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Medieval Reads: The Hound and the Falcon Trilogy, by Judith Tarr

By Gillian Polack

Every now and again in the world of fantasy, someone with specialist knowledge comes along and subtly shifts the paradigm. Judith Tarr did this when she wrote an alternate-but-close-to-our-world Medievalist fantasy series. While on the surface, it looked as if what she did was fit neatly into the Ellis Peters mould, with a Brother Cadfael type of story, with a grounding in the monastic Middle Ages, what she actually did was something quite different.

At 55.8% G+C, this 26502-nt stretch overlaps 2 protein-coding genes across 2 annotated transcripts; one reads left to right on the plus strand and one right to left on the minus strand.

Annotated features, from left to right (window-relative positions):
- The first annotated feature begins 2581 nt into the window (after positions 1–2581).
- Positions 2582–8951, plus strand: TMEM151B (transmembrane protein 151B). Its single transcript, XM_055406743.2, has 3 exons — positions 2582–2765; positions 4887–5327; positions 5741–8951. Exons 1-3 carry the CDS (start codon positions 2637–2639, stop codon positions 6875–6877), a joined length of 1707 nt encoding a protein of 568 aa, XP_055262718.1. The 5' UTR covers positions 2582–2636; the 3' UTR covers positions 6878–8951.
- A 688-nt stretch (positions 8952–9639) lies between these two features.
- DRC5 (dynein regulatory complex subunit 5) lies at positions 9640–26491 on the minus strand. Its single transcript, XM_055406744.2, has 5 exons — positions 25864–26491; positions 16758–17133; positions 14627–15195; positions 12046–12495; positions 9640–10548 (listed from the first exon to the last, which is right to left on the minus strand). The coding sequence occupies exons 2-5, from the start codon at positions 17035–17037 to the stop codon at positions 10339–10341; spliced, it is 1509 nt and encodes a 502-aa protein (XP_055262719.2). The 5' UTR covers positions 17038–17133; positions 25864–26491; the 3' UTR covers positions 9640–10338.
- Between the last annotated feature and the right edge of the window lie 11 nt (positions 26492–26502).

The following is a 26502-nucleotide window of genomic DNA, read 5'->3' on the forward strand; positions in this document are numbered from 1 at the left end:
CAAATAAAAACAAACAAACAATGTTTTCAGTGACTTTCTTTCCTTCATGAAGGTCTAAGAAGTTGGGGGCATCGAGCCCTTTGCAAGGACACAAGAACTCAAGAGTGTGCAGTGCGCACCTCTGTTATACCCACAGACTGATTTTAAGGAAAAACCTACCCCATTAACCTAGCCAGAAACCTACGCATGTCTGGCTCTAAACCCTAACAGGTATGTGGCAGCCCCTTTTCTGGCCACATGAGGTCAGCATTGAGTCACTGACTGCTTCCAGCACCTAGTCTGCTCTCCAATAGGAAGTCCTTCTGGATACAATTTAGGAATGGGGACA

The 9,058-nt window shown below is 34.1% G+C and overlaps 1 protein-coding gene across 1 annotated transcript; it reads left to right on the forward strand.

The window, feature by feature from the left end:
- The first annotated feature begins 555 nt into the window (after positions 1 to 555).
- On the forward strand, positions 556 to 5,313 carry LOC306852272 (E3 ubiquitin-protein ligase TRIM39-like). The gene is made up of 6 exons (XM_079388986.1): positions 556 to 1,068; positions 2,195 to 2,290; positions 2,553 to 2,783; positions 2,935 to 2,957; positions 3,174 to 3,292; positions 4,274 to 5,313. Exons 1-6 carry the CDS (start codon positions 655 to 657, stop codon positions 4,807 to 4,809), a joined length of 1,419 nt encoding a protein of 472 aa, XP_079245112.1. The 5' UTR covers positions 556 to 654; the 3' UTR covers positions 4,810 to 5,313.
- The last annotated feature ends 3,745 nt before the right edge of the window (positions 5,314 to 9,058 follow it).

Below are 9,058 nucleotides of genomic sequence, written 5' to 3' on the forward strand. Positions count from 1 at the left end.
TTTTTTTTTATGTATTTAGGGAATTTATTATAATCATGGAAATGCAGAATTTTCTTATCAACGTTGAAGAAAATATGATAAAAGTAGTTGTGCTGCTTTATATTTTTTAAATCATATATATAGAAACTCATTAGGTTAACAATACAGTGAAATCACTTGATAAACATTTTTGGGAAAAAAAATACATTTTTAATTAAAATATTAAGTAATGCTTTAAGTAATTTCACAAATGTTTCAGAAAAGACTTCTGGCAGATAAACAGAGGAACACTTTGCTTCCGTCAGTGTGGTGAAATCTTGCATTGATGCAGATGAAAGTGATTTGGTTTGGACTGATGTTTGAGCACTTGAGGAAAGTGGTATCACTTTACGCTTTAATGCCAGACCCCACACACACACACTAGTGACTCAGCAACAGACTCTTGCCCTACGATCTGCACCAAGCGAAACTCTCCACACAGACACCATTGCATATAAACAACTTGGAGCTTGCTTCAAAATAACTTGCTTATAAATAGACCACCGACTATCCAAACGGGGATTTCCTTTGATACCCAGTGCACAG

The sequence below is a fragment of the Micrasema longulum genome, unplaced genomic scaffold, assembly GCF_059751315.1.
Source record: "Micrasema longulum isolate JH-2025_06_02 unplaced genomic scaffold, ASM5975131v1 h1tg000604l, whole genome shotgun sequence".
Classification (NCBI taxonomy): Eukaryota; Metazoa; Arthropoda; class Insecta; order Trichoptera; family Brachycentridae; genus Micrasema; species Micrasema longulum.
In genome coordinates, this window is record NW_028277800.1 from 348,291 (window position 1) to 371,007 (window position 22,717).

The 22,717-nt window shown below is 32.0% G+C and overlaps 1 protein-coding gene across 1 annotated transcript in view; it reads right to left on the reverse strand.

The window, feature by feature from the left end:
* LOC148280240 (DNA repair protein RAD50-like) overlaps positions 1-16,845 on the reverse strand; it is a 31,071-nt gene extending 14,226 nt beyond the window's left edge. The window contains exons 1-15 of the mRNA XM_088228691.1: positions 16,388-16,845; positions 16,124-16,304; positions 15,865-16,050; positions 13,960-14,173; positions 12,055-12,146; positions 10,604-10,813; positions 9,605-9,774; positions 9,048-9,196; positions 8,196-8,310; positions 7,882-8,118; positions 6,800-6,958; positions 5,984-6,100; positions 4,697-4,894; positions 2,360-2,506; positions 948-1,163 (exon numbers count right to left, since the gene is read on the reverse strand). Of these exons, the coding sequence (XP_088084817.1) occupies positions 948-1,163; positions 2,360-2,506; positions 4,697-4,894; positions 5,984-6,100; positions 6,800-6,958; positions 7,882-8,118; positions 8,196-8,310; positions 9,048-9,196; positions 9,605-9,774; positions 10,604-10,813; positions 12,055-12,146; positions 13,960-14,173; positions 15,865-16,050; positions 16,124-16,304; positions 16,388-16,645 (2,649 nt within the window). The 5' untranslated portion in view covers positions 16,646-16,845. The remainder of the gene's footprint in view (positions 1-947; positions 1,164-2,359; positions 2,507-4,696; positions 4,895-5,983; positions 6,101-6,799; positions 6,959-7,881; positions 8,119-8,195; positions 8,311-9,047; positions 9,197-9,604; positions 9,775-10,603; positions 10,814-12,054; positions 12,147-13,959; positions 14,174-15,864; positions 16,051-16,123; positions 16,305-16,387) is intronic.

Tarr was an expert in fantasy writing that fits into genre neatly, but has a literary quality. This means that plot rests far more on character than action. Her work is often lyrical in tone and the themes fit very tightly into the world of each novel. This applies to all her work, not only the Medievalist fantasy.

What is so special about the Medievalist trilogy?

Tarr finds her own way into the Middle Ages. She knows her genre and works within it, but within that, she uses a deeper knowledge of the place and time she springboards from than most writers. A surprising number of fantasy writers have doctorates in History and Literature and even more have doctorates in Creative Writing. Only a few of us have doctorates in Medieval History, however, and of those few, Tarr is one of those who uses the specialist knowledge most subtly.